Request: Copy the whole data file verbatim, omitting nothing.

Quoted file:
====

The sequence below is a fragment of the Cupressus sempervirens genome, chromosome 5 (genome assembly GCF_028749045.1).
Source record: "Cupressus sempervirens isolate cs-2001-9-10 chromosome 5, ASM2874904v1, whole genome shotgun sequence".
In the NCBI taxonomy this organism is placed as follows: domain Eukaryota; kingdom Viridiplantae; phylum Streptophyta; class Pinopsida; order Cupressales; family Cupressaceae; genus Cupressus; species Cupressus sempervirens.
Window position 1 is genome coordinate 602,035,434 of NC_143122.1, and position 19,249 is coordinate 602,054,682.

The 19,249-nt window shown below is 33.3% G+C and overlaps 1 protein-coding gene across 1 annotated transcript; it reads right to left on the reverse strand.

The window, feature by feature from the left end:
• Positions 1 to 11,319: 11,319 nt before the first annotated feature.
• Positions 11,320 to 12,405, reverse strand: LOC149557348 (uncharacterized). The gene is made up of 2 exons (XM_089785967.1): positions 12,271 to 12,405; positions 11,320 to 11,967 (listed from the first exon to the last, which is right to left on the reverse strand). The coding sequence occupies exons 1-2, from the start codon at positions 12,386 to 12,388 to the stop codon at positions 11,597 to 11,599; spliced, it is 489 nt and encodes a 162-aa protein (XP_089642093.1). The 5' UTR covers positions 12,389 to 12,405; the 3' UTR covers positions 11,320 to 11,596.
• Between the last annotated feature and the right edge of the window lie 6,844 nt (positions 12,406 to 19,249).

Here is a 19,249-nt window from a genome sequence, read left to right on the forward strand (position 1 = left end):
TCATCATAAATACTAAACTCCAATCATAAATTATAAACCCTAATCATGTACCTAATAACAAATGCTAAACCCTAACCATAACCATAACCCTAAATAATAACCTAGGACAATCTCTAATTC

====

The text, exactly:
The sequence below is a fragment of the Cupressus sempervirens genome, chromosome 5 (genome assembly GCF_028749045.1).
Source record: "Cupressus sempervirens isolate cs-2001-9-10 chromosome 5, ASM2874904v1, whole genome shotgun sequence".
In the NCBI taxonomy this organism is placed as follows: domain Eukaryota; kingdom Viridiplantae; phylum Streptophyta; class Pinopsida; order Cupressales; family Cupressaceae; genus Cupressus; species Cupressus sempervirens.
Window position 1 is genome coordinate 602,035,434 of NC_143122.1, and position 19,249 is coordinate 602,054,682.

The 19,249-nt window shown below is 33.3% G+C and overlaps 1 protein-coding gene across 1 annotated transcript; it reads right to left on the reverse strand.

The window, feature by feature from the left end:
• Positions 1 to 11,319: 11,319 nt before the first annotated feature.
• Positions 11,320 to 12,405, reverse strand: LOC149557348 (uncharacterized). The gene is made up of 2 exons (XM_089785967.1): positions 12,271 to 12,405; positions 11,320 to 11,967 (listed from the first exon to the last, which is right to left on the reverse strand). The coding sequence occupies exons 1-2, from the start codon at positions 12,386 to 12,388 to the stop codon at positions 11,597 to 11,599; spliced, it is 489 nt and encodes a 162-aa protein (XP_089642093.1). The 5' UTR covers positions 12,389 to 12,405; the 3' UTR covers positions 11,320 to 11,596.
• Between the last annotated feature and the right edge of the window lie 6,844 nt (positions 12,406 to 19,249).

Here is a 19,249-nt window from a genome sequence, read left to right on the forward strand (position 1 = left end):
TCATCATAAATACTAAACTCCAATCATAAATTATAAACCCTAATCATGTACCTAATAACAAATGCTAAACCCTAACCATAACCATAACCCTAAATAATAACCTAGGACAATCTCTAATTC